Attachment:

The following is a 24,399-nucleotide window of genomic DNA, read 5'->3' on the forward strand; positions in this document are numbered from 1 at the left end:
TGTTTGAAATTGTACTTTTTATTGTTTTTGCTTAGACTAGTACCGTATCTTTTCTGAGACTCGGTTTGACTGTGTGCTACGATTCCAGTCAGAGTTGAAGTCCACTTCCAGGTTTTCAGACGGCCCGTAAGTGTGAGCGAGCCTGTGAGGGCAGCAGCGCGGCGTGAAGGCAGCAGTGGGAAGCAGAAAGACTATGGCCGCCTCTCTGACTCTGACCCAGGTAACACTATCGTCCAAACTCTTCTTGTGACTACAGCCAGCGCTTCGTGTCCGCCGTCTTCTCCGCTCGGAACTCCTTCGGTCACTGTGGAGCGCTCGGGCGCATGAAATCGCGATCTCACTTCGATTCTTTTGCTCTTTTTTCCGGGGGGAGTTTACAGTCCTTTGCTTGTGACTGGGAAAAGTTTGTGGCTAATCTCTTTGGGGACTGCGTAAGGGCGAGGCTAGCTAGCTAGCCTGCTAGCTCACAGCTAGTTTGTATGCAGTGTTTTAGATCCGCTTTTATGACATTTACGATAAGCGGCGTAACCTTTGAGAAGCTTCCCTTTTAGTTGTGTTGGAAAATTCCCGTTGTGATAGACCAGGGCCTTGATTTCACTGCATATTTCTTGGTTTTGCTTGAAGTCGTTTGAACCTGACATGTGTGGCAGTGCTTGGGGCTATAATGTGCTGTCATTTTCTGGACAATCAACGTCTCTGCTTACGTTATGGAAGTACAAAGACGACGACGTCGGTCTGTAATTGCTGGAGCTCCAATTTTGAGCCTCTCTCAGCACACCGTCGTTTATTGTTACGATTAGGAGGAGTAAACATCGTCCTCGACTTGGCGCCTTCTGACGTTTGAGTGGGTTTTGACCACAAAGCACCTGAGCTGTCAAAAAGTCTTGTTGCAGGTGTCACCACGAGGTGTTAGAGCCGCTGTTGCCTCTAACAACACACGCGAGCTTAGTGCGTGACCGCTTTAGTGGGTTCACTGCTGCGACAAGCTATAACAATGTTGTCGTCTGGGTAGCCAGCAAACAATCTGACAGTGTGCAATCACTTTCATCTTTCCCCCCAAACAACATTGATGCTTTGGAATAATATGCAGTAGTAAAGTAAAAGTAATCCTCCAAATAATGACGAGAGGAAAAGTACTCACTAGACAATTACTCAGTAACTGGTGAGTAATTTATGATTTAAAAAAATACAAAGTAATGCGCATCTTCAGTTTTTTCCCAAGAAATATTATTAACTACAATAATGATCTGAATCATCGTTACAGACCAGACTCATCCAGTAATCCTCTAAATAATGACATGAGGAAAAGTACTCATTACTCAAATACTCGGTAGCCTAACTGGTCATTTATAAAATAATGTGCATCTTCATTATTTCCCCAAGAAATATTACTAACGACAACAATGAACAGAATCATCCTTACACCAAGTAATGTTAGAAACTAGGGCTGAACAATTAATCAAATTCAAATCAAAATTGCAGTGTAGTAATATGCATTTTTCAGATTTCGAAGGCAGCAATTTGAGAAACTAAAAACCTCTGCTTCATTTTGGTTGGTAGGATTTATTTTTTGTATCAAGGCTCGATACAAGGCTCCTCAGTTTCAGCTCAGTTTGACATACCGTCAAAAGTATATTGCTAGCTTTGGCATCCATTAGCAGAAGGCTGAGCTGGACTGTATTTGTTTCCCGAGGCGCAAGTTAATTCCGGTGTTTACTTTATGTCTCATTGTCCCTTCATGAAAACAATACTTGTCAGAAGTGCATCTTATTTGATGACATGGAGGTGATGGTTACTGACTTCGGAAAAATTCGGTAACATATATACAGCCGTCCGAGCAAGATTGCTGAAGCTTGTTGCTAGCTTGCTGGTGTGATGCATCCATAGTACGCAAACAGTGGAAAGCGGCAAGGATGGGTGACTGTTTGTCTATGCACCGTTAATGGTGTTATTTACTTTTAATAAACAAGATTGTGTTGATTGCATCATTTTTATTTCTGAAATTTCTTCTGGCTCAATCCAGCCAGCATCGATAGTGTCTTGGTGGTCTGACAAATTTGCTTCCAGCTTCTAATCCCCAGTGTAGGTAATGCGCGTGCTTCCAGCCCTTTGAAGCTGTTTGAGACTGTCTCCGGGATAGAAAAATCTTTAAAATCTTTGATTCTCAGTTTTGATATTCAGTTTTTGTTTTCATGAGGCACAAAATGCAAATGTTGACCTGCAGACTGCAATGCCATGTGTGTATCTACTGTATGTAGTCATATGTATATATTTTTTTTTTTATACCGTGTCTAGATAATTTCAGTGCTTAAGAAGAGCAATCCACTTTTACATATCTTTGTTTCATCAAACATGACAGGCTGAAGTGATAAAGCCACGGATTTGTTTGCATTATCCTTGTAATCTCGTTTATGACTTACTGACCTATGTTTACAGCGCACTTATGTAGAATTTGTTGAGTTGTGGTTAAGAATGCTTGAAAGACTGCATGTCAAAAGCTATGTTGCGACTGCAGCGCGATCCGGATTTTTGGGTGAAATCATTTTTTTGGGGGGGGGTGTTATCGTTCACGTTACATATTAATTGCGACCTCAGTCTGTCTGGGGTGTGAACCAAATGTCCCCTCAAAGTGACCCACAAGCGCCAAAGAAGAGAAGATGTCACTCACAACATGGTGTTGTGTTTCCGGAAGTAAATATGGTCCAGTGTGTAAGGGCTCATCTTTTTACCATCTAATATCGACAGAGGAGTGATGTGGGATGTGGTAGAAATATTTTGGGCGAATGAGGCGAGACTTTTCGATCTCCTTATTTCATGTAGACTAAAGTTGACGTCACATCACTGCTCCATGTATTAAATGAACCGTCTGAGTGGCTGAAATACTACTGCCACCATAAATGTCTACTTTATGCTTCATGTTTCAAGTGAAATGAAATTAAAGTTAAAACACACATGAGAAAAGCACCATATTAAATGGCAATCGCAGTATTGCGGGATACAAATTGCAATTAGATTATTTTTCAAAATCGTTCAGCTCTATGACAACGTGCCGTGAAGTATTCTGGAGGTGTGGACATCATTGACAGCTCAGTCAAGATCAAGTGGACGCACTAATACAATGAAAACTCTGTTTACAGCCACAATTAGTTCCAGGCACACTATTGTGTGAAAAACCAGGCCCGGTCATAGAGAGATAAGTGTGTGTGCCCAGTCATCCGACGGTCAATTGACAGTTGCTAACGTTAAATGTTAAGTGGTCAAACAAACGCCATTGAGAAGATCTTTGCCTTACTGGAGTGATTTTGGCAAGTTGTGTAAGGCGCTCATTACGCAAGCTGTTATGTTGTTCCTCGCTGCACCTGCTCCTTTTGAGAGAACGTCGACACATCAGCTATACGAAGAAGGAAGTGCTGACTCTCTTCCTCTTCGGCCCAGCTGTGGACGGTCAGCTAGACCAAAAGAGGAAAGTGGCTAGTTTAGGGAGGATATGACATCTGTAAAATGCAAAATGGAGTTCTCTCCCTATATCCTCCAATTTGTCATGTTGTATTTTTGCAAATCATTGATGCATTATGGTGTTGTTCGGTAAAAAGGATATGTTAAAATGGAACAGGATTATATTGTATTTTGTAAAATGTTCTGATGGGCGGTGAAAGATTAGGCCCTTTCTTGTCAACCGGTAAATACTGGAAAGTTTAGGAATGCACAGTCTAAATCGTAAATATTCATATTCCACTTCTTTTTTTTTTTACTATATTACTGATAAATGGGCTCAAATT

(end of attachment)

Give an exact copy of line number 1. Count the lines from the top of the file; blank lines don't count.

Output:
The following is a 24,399-nucleotide window of genomic DNA, read 5'->3' on the forward strand; positions in this document are numbered from 1 at the left end: